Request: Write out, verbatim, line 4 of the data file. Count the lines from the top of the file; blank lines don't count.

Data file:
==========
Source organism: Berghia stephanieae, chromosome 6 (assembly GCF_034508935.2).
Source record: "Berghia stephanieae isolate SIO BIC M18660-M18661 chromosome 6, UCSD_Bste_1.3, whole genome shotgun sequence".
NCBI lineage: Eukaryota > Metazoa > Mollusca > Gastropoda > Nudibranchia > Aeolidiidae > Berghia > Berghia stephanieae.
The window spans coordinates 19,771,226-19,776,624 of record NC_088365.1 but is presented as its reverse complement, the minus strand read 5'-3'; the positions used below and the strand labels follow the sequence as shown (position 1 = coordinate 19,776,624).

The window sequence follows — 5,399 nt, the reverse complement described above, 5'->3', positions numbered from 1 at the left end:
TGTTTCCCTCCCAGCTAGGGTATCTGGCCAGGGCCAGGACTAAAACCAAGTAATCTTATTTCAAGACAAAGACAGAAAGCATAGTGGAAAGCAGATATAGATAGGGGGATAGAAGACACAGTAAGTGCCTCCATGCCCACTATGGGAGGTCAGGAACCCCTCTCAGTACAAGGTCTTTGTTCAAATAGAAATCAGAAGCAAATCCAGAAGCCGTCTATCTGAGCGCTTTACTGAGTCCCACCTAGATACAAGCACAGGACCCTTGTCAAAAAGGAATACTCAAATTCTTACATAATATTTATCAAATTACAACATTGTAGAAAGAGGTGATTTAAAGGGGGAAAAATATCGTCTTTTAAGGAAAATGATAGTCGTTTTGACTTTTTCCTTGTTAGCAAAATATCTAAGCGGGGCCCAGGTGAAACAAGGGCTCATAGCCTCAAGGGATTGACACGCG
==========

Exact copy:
The window spans coordinates 19,771,226-19,776,624 of record NC_088365.1 but is presented as its reverse complement, the minus strand read 5'-3'; the positions used below and the strand labels follow the sequence as shown (position 1 = coordinate 19,776,624).